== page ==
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Biking help

post #1 of 6
Thread Starter 
With the encouragement of local friends and some very good advice from this forum, I started riding a bike for conditioning about a month ago.

I am by no means in the same class as many whose posts have given me encouragement and technical advice. I average about 40 to 60 miles a week in 2 or maybe 3 rides. I ride a mountain style bike on the street and avoid prolonged uphill sections, although "prolonged" is getting longer as time goes on!

I have a few questions I hope someone can help me with.

The bike I am riding is a Raliegh M-80 left over from one of my kids. It is truly a freebee---he bought it himself making sub's at Subway 4 or 5 years ago. Not something I repossessed after he got tired of it!

It rides quite well, as far as I know! But what do I know.

I'm not a large guy, 5'6 about 140# on a bad day, almost 49 Y/O.

Q. # 1. As set up, seat is slightly higher than the handlebars. My legs are not quite straight at the bottom of the pedal stroke---maybe a 10 or 15 degree angle at the knee.

Is this about right? It feels pretty good.

Q. # 2. As set up, when leaning on my arms, my leg position at the bottom of the pedal stroke is NOT straight down from my pelvis---rather it is quite a bit in front of my pelvis. In other words, the pedal pivot point is significantly in front of where I think it shoud be.

Is this a factor of a wrong frame sizing? Or is this normal?

My feeling is that I am mashing (to quote Gonzo) well in front of the optimum plane.

Could this be corrected with a seat post that angles forward? If so--what to do about handle bar placement? Angled bar anchor?

Maybe a new frame? Next year of course!

Q. # 3. Not a setup issue, I seperated my right AC joint last ski season. It has healed very well. However, riding position, IE: leaning forward on arms, causes me discomfort. Not really pain, just very sore after about 15 miles or so. (My average ride distance).

Any sugestions?
post #2 of 6
First of all I admit, not beeing used to think in lb and foot doesn't really help here but you didn't mention anything about what size the frame is anyway...

As for the setup, first of all set the sadle height, it sounds like you've got it pretty good already though.
When you are sitting on the saddle, put the pedal under your heel, when you have that your leg should be completely straight. This will give you a little leg angle when the pedal is in "riding position".
Then you set the front/back position of the sadle, this is important... The front of the knee should be over the pedal axel when the crank is horizontal! After that you might have to change the height again.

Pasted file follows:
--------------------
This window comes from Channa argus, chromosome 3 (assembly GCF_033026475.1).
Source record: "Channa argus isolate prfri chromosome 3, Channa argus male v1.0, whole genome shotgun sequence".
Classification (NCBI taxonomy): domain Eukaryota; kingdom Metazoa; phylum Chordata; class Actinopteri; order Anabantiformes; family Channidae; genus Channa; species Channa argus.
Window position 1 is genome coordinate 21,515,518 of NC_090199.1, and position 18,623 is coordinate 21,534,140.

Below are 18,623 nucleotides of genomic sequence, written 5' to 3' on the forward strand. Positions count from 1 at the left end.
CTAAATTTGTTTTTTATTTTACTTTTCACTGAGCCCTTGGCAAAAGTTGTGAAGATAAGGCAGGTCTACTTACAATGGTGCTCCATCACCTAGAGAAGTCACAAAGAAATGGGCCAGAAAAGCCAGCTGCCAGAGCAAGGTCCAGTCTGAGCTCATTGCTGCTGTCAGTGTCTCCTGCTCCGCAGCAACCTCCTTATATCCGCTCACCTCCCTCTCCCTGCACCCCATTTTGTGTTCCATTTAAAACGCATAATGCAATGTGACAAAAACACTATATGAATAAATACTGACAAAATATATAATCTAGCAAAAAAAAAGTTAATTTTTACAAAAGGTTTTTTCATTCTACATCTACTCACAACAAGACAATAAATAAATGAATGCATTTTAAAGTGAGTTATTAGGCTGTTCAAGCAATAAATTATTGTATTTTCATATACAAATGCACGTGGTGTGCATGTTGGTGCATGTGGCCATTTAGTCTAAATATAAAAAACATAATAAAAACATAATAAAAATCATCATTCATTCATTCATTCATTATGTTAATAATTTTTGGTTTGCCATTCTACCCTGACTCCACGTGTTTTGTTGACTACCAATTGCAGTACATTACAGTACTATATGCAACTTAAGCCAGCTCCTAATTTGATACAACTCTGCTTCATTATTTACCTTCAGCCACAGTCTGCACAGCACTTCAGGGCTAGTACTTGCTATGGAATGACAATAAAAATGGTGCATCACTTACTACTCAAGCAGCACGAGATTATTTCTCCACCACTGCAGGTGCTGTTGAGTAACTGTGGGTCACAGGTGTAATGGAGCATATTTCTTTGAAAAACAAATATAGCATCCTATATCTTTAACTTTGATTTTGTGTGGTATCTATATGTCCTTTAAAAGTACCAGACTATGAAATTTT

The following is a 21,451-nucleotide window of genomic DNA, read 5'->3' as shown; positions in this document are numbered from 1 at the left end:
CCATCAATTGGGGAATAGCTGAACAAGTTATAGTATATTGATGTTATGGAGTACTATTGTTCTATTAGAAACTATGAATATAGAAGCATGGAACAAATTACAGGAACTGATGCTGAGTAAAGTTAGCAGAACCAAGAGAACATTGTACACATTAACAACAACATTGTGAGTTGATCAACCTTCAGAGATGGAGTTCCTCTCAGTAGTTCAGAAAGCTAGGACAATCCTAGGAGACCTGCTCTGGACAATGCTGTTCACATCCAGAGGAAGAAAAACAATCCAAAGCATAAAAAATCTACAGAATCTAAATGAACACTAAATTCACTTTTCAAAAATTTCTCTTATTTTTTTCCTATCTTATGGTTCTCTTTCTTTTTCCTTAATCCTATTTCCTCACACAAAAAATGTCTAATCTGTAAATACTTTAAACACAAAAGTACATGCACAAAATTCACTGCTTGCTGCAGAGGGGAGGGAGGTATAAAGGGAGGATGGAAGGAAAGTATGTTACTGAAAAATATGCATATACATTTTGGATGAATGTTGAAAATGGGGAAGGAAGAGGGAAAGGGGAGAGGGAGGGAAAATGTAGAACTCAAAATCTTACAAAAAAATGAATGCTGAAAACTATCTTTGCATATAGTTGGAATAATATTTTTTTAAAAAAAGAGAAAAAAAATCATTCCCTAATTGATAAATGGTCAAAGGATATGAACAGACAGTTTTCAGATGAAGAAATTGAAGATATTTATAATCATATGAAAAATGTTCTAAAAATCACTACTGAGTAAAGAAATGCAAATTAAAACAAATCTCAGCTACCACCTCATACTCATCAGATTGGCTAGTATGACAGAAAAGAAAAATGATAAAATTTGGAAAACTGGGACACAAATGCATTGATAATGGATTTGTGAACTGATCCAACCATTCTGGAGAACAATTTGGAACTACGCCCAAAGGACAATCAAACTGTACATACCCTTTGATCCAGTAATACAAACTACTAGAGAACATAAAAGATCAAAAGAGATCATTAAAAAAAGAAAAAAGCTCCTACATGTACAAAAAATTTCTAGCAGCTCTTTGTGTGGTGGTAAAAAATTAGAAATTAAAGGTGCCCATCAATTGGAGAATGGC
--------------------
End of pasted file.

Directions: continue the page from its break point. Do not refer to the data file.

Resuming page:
As for the the stem (sp?), when you sit in "normal" position, the front hub should be in a line with the bar. In other words, you shouldn't see it. Then adjust hieght after taste...

Good luck, and welcome to the world of cycling!
post #3 of 6
hey skier_j,

the rule of thumb for assessing the relationship of saddle to pedals is this:

when your foot is at the 6pm (down) position of the pedal stroke, the bony part of your tibial plateau (it sticks out just below your kneecap) should be pretty well plumb above the ball of your foot and the pedal's spindle.

some riders prefer to be a bit more forward, some a bit aftward.

generally, you can correct this positioning with adjustments on the seatpost - loosen its clamp on the saddle, and slide the saddle fore or aft as needed.

as to your saddle height, if you have a 15-20 degree bend in your knee when the pedal is at bottom, you're doing pretty well.

anything that exceeds a 30-degree angle will likely be hard on the knees over time.

anything less than 15 degrees will feel unstable.

the easy way to get proper saddle height is to move the saddle upward until it is so high that it causes your hips to rock when pedaling. note that height. then lower the saddle until it causes your hips to rock. note that 2d height. your optimal height will be the point in between the two where you feel most comfortable.

note also that because the seat tube (into which the seatpost fits) is on an angle, saddle height necessarily changes the fore-aft saddle position. so, you should do saddle height FIRST and then do the fore-aft position. [img]graemlins/thumbsup.gif[/img]

as to your third Q -- make sure the saddle is not pointed down toward the ground. the more "nose down" your saddle is, the more stress your hands, arms & shoulders must take. beware, though -- when the saddle is too far "nose up," it will cause the dreaded "sleepy peepee" and even can cause prostate issues.

{edited to answer 3d Q}

[ September 19, 2002, 10:52 AM: Message edited by: gonzostrike ]
post #4 of 6
Sleepy Peepee... ha! Never heard that one.
post #5 of 6
Thread Starter 
Tele-swede and Gonzo

Thanks for the comments, I'll check theses out this weekend!

post #6 of 6
...or if you want to do some quick measuring and math...

Stand barefooted on a hard floor and against a wall. Press a thick,large book or some other thing like a 2X4 up and under your crotch as if it were your bike's saddle. Have your partner mark on the wall the position of the book where it meets your body. Do this 2 more times for precision. Do it even more if your partner is cute.

Measure the height from the floor to the mark. Multiply that number by 0.883. That's the distance you should have from the center of the bottom backet to the top of your saddle's low/mid point.

From this point you can tweak the height to adjust to personal preferences. I like mine just a smidge lower.

BTW, this is universal. It works for both mountain and road bikes.

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